Engineering Research News

Selected Research and Postgraduate Engineering news articles. You can also view all School of Engineering news.
  • The School of Engineering enjoyed success in this year’s Scottish Green Energy Awards, with two category winners. The Universities of Edinburgh, Exeter, Strathclyde and the Scottish Association for Marine Sciences won the Contribution to Skills Award for the EPSRC and NERC Industrial CDT in Offshore Renewable Energy (IDCORE), while James Ferguson won the Young and Inspiring Award. 

  • This month, students in the School of Engineering have been given the opportunity to apply for funding of up to £2500 for their student projects through the newly launched Engineering Student Innovation Fund.

    Engineering Student, Edinburgh
  • Chemotherapy does not always treat cancer effectively and often causes major side effects, such as vomiting, pain, fatigue and hair loss. If chemotherapy agents were to be delivered directly to tumours, the side effects could be reduced and the efficacy of treatment could be enhanced.

    Mr Edward Coleridge with Dr Katherine Dunne on Graduation Day, standing outside McEwan Hall, University of Edinburgh, wearing University robes and smiling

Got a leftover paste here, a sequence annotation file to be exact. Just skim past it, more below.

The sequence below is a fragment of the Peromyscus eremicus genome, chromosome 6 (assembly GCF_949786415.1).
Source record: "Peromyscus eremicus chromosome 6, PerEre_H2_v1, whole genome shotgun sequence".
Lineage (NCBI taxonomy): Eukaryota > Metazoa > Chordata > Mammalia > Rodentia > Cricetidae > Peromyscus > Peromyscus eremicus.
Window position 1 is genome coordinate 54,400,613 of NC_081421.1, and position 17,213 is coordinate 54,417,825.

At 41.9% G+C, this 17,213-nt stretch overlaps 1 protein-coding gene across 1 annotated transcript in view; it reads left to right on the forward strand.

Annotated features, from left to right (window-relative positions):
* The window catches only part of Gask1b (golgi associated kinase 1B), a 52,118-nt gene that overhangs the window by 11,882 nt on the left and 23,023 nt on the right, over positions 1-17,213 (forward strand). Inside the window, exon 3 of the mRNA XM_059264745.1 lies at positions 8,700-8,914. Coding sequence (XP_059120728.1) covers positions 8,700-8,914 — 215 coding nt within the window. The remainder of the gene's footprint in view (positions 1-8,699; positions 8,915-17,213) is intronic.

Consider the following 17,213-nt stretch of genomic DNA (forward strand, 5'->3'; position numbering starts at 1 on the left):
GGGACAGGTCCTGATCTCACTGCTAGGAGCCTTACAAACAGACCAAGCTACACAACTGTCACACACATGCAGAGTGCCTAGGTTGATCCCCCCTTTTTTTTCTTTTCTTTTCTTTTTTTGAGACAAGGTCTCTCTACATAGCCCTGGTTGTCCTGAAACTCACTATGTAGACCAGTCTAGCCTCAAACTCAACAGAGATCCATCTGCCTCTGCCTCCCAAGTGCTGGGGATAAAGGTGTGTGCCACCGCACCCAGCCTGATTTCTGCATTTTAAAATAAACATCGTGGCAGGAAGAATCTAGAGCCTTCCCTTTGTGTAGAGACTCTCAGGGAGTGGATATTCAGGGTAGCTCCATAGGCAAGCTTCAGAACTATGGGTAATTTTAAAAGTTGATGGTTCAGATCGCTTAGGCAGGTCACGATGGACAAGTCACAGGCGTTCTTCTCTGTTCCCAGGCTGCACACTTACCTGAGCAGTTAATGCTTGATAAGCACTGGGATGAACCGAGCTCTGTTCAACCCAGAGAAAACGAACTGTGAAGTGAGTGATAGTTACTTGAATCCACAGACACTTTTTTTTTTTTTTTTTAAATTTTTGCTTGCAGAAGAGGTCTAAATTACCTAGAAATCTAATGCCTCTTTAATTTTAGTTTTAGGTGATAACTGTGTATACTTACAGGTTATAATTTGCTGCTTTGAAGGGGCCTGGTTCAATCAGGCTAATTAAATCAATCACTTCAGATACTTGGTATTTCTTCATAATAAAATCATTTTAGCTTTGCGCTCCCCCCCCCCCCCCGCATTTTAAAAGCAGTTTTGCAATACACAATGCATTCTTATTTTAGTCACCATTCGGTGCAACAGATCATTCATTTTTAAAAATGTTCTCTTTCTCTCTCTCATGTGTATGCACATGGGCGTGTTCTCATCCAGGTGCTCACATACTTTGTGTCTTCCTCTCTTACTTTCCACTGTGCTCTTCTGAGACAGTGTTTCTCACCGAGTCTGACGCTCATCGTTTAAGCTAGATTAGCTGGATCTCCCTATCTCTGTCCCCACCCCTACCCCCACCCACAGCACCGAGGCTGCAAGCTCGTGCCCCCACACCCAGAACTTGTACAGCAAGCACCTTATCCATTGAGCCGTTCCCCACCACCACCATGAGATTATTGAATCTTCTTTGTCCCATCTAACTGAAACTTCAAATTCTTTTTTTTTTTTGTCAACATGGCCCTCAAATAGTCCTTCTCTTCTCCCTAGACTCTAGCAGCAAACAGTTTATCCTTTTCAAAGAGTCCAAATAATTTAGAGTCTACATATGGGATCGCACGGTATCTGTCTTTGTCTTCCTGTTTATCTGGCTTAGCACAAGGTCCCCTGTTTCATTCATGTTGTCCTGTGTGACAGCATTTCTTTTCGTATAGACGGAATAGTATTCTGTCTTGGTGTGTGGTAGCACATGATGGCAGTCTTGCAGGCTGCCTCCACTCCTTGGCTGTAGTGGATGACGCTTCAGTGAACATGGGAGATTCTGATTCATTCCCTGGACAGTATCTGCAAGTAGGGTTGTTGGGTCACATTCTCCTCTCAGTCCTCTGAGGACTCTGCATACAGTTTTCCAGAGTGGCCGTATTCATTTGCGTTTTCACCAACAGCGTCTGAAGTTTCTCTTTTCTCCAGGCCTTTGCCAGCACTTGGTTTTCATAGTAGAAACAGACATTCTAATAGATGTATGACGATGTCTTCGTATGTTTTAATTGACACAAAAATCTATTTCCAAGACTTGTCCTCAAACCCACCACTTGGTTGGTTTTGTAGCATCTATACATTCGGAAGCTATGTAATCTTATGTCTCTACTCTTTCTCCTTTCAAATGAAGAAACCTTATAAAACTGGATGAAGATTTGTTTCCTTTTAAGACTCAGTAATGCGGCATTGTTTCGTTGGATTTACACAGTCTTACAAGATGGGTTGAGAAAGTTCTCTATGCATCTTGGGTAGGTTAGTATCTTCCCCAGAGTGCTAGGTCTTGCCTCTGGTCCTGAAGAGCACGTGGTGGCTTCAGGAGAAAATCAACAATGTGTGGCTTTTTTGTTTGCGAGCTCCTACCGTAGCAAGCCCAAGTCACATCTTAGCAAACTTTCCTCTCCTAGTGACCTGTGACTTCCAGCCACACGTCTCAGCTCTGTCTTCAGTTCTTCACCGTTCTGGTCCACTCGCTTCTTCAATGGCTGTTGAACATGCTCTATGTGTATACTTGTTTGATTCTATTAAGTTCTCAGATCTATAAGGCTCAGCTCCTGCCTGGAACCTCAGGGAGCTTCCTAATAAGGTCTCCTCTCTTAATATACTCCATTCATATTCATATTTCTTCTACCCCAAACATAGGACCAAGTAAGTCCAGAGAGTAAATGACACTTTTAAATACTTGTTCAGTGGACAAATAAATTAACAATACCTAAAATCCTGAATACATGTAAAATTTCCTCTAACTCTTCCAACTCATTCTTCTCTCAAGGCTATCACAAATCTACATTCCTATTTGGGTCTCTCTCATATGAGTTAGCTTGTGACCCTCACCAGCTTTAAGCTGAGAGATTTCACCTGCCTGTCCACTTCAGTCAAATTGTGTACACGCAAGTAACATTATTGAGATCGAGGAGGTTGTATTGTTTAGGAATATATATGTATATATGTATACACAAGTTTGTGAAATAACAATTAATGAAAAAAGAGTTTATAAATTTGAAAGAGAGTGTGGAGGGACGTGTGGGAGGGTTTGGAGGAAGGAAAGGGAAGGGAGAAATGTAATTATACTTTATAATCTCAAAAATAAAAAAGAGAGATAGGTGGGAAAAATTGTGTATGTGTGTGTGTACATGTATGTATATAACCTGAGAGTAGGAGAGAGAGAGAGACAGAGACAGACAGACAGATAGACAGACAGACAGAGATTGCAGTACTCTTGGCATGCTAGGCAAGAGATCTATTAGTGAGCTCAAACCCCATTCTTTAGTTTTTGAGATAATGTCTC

• Dr Harry van der Weijde has been awarded a prestigious Humboldt Fellowship for Experienced Researchers by the Alexander von Humboldt Foundation. The Fellowship will allow Dr van der Weijde, who is Chancellor’s Fellow at the School of Engineering, to spend time at the Friedrich-Alexander University Erlangen-Nuremberg (FAU), working on research related to analysing risk in consumer-centric energy markets. 

    Dr Harry van der Weijde, Chancellor's Fellow, has been awarded a prestigious Humboldt Fellowship for Experienced Researchers
  • Red blood cells play a critical role in the human body, transporting oxygen to our cells. Anomalies in the way these cells flow through the body are associated with many serious diseases worldwide, and as such, are of great interest to researchers seeking to tackle some of society’s most significant healthcare challenges. Academics from the School of Engineering have co-authored a new paper in the Biophysical Journal which reports an unexpected discovery in the way these blood cells flow and arrange themselves under laboratory conditions, with important implications for future experimental research in this field. 

    Spatial arrangement of red blood cells (RBCs) in rectangular or square microchannels of different aspect ratio (AR) along the channel length (x-axis direction). Dh = hydraulic diameter of the channel. (a) shows the top and side views of the channel, while (b) shows the cross-sectional view.


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